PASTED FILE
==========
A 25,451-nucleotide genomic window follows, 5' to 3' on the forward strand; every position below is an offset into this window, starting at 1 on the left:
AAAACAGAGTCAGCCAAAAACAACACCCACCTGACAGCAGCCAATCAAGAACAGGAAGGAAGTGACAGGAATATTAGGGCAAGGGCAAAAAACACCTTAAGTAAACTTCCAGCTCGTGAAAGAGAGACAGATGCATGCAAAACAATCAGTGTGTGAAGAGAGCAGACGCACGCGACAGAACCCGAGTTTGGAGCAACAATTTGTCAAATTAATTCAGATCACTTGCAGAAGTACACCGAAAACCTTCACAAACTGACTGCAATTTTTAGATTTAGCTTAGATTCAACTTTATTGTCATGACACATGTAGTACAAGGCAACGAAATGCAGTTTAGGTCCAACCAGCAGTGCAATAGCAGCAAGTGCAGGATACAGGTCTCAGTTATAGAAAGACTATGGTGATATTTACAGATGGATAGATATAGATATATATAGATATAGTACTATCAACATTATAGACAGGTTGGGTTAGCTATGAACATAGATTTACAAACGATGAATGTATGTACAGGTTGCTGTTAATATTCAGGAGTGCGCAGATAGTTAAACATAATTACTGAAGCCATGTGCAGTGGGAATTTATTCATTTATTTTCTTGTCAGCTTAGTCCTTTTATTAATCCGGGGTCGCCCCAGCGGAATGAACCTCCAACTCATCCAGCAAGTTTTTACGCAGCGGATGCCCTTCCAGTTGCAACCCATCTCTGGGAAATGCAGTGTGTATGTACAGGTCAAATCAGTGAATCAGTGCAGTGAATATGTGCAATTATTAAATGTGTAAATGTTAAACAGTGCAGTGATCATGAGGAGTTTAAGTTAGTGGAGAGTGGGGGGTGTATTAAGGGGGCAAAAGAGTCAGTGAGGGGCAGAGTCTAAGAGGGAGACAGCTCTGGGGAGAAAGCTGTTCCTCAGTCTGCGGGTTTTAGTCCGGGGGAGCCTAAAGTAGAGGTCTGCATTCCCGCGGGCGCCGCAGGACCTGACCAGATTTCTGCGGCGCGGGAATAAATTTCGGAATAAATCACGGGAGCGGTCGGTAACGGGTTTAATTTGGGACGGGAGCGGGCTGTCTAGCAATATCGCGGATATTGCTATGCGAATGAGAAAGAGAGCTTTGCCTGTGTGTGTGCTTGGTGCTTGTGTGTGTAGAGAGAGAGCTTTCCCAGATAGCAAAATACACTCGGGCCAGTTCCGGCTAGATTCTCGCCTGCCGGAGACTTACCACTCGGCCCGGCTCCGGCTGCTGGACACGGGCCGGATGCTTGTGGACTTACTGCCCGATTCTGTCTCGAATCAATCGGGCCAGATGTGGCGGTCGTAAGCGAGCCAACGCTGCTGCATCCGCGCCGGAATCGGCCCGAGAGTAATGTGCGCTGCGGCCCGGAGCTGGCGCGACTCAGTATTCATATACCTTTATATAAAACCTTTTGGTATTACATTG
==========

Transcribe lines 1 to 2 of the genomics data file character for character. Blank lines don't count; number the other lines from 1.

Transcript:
A 25,451-nucleotide genomic window follows, 5' to 3' on the forward strand; every position below is an offset into this window, starting at 1 on the left:
AAAACAGAGTCAGCCAAAAACAACACCCACCTGACAGCAGCCAATCAAGAACAGGAAGGAAGTGACAGGAATATTAGGGCAAGGGCAAAAAACACCTTAAGTAAACTTCCAGCTCGTGAAAGAGAGACAGATGCATGCAAAACAATCAGTGTGTGAAGAGAGCAGACGCACGCGACAGAACCCGAGTTTGGAGCAACAATTTGTCAAATTAATTCAGATCACTTGCAGAAGTACACCGAAAACCTTCACAAACTGACTGCAATTTTTAGATTTAGCTTAGATTCAACTTTATTGTCATGACACATGTAGTACAAGGCAACGAAATGCAGTTTAGGTCCAACCAGCAGTGCAATAGCAGCAAGTGCAGGATACAGGTCTCAGTTATAGAAAGACTATGGTGATATTTACAGATGGATAGATATAGATATATATAGATATAGTACTATCAACATTATAGACAGGTTGGGTTAGCTATGAACATAGATTTACAAACGATGAATGTATGTACAGGTTGCTGTTAATATTCAGGAGTGCGCAGATAGTTAAACATAATTACTGAAGCCATGTGCAGTGGGAATTTATTCATTTATTTTCTTGTCAGCTTAGTCCTTTTATTAATCCGGGGTCGCCCCAGCGGAATGAACCTCCAACTCATCCAGCAAGTTTTTACGCAGCGGATGCCCTTCCAGTTGCAACCCATCTCTGGGAAATGCAGTGTGTATGTACAGGTCAAATCAGTGAATCAGTGCAGTGAATATGTGCAATTATTAAATGTGTAAATGTTAAACAGTGCAGTGATCATGAGGAGTTTAAGTTAGTGGAGAGTGGGGGGTGTATTAAGGGGGCAAAAGAGTCAGTGAGGGGCAGAGTCTAAGAGGGAGACAGCTCTGGGGAGAAAGCTGTTCCTCAGTCTGCGGGTTTTAGTCCGGGGGAGCCTAAAGTAGAGGTCTGCATTCCCGCGGGCGCCGCAGGACCTGACCAGATTTCTGCGGCGCGGGAATAAATTTCGGAATAAATCACGGGAGCGGTCGGTAACGGGTTTAATTTGGGACGGGAGCGGGCTGTCTAGCAATATCGCGGATATTGCTATGCGAATGAGAAAGAGAGCTTTGCCTGTGTGTGTGCTTGGTGCTTGTGTGTGTAGAGAGAGAGCTTTCCCAGATAGCAAAATACACTCGGGCCAGTTCCGGCTAGATTCTCGCCTGCCGGAGACTTACCACTCGGCCCGGCTCCGGCTGCTGGACACGGGCCGGATGCTTGTGGACTTACTGCCCGATTCTGTCTCGAATCAATCGGGCCAGATGTGGCGGTCGTAAGCGAGCCAACGCTGCTGCATCCGCGCCGGAATCGGCCCGAGAGTAATGTGCGCTGCGGCCCGGAGCTGGCGCGACTCAGTATTCATATACCTTTATATAAAACCTTTTGGTATTACATTG